Sticker Shock: The Cost of Giving Birth in China

Sticker Shock: The Cost of Giving Birth in China
Jul 18, 2009 By Jessica A. Larson-Wang, www , eChinacities.com

Beijing is expensive. It is not as expensive as say, New York or London (although if you wanted to, you could certainly make it so), but it is definitely more expensive than second tier Chinese cities like Kunming, and probably rivals smaller American towns for certain expenses.

The expense doesn’t bother me most of the time, after all, my salary is higher here, and although I spend more due to the fact that certain things — like English language books — are more available, I do save more than I did in Kunming. However, the prices of some things occasionally manage to surprise me — like when we spent 500 RMB taking my mom and dad out for Mexican food, or how getting my son immunizations routinely costs about 200 RMB (and immunizations are FREE for Chinese kids!). However, the cake was not just taken, but snatched straight from my hands when I went to the OBGYN yesterday.


Photo: ANTHONY

I suppose it serves me right for choosing a private hospital for baby #2, on the recommendation of some other online moms. Beijing has a plethora of hospital options and I’d already ruled out expat staples like Beijing United Family Hospital and Peking Union as too expensive. Beijing United lists their price for the birth alone as 50,000 RMB, but they’re an international hospital with foreign doctors and most, if not all of their patients are using overseas insurance policies provided by their cushy expat packages. That kind of hospital is clearly out of my budget, but I chose a good private Chinese hospital, one that offered water births and was open to allowing my husband in the room. It seemed like a good compromise. I’d been twice already before yesterday’s appointment, and each time had set me back a couple hundred RMB. Expensive, compared to Kunming, where my routine checkups would run about 20 RMB apiece, but not unheard of.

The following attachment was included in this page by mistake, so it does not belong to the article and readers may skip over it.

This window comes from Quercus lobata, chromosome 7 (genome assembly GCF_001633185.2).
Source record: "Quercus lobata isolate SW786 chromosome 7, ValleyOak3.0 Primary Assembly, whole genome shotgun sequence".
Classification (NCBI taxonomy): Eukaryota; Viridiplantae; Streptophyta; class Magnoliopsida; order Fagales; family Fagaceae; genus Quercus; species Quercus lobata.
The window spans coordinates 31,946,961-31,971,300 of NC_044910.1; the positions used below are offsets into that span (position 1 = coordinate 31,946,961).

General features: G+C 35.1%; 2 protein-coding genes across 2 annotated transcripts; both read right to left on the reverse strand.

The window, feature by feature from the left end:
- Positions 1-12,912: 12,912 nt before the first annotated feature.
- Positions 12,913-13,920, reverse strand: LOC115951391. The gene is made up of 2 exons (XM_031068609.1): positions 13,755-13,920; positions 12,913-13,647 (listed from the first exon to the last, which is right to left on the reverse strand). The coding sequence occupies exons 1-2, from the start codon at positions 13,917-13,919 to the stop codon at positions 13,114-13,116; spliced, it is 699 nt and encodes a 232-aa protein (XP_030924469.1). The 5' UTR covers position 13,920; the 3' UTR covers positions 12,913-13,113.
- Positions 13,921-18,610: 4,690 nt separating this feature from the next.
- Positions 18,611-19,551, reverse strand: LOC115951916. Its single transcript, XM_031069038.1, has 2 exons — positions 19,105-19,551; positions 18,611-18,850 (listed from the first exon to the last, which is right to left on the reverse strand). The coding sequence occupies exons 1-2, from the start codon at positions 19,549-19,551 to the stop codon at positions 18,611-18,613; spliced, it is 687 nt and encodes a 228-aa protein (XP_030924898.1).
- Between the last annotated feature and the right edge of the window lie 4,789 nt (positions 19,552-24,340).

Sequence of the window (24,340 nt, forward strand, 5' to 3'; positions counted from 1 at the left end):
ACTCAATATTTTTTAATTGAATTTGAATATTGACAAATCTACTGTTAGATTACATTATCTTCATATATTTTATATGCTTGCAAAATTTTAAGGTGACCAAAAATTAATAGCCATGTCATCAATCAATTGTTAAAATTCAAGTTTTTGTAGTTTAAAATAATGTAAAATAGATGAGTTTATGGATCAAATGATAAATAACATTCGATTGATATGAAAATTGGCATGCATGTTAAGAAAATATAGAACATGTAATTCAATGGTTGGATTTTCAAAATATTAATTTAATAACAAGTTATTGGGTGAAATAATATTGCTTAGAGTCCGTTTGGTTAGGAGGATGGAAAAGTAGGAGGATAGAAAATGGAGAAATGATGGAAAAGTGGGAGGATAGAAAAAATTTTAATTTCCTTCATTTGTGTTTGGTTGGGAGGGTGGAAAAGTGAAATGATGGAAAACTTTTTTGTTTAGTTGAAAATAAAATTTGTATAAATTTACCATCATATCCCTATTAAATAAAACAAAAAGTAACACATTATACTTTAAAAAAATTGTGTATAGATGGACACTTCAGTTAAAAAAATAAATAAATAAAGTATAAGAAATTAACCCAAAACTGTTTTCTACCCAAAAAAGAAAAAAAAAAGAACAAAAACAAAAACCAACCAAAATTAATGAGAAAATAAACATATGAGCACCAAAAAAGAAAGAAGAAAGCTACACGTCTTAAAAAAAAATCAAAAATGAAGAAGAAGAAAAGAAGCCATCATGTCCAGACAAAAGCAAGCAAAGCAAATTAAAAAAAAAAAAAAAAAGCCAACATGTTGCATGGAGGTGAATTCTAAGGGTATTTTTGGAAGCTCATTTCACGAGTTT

But then yesterday I showed up, on an empty stomach, because I’d been told I needed to do some sort of blood test requiring no food be in my body, where they’d screen for all sorts of diseases. I obligingly sent my husband off to pay while I had my blood pressure taken. He came back about 5 minutes later and says he doesn’t have enough money. That can’t be right, I thought – we’ve just hit the bank, we have at least 1000 RMB on us. The test costs more than 1000 RMB? Indeed it does, 1200 RMB to be exact, for a blood test.